Philips (NYSE: PHG), which recalled its ventilators, has told the US Food and Drug Administration (FDA) that its Respironics Trilogy ventilators that have been updated as part of the June 2021 recall have new capabilities. story.
The FDA said on Nov. 17 that the first problem was that the new silicone soundproofing foam, which was installed in the air conditioning system to replace the polyester-based polyurethane (PE-PUR) foam, could differ from the plastic and could affect the performance of the device by blocking the inlet air and thus lowering the inspiratory pressure.
If the airway pressure is too high, the device may issue an inspiratory alarm, such as a Low Inspiratory Pressure alarm, the FDA added.
Additionally, the FDA said a second problem was that particulate matter had been found in the airways of some refurbished ventilators.
Preliminary results showed PE-PUR and organic waste in some samples, and in others only organic waste, the US chemical regulator noted.
The FDA said it has requested more information from Philips to better understand the cause of the problem and to provide recommendations to patients and health professionals.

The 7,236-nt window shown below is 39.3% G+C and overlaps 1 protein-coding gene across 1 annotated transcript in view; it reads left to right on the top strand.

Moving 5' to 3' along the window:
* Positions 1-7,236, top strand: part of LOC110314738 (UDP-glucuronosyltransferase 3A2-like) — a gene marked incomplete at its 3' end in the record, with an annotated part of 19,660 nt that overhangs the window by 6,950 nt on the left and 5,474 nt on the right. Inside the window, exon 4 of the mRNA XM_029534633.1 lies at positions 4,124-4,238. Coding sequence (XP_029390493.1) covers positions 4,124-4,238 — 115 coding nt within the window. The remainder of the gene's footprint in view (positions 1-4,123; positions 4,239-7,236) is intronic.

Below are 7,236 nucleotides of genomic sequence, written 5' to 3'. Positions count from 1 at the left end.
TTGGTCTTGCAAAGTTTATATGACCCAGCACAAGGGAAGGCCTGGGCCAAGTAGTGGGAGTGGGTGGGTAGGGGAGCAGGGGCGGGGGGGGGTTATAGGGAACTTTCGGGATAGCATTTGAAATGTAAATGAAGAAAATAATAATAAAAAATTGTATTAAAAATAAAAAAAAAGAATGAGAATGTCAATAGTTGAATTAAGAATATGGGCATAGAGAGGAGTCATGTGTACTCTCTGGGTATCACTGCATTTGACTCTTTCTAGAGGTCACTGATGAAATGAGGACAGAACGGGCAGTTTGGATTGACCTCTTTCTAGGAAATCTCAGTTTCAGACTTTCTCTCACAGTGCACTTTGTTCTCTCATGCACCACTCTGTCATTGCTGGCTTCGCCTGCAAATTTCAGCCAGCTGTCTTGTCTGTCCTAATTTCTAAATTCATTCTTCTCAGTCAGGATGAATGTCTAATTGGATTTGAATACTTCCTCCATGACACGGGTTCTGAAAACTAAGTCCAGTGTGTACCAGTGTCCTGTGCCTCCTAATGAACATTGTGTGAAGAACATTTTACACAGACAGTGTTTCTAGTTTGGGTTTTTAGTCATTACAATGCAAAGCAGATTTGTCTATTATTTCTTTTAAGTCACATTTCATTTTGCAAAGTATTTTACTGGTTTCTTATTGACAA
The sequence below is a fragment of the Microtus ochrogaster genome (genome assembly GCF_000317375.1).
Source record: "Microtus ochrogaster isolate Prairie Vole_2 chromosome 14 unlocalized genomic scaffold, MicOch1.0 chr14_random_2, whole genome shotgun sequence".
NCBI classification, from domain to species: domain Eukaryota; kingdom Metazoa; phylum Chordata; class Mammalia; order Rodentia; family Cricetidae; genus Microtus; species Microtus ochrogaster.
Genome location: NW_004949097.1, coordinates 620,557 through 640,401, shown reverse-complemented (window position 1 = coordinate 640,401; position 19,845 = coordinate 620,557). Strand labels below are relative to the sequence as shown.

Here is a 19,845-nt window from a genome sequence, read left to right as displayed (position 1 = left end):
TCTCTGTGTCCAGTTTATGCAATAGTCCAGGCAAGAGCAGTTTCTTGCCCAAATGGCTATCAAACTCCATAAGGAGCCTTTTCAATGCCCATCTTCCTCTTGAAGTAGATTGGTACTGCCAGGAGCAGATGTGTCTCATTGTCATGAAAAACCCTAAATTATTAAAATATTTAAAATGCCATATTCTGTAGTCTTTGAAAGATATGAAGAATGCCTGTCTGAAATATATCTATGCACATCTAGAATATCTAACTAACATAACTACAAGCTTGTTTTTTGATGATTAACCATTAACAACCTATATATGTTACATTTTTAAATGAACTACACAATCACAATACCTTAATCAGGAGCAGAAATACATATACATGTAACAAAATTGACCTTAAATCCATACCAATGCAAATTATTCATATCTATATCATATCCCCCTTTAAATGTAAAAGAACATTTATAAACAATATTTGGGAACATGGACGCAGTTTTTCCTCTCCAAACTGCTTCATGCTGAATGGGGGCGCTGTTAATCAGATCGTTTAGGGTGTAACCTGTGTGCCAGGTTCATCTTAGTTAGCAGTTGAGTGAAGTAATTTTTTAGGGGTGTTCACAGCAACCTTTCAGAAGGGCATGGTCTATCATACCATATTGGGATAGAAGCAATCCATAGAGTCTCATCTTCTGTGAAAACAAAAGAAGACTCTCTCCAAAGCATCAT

The Amsterdam-based company has been battling recalls of several of its medical devices over safety concerns.
In its Q3 earnings reports reported on Oct. 24, Philips said that until then 4M replacement devices were produced, starting with the June 2021 recall. Philips Respironics had the goal of completing ~90% of production and shipping to customers in 2022.
Philips also recorded a €1.3B non-cash charge in Q3 for the business’s losses.
The recall has also hit the company hard. In an attempt to save money and transform the company, the new CEO Roy Jakobs, who led the process of recalling the respiratory equipment, also announced the reduction of about 4K employees worldwide.
PHG -1.56% to $13.89 premarket Nov. 21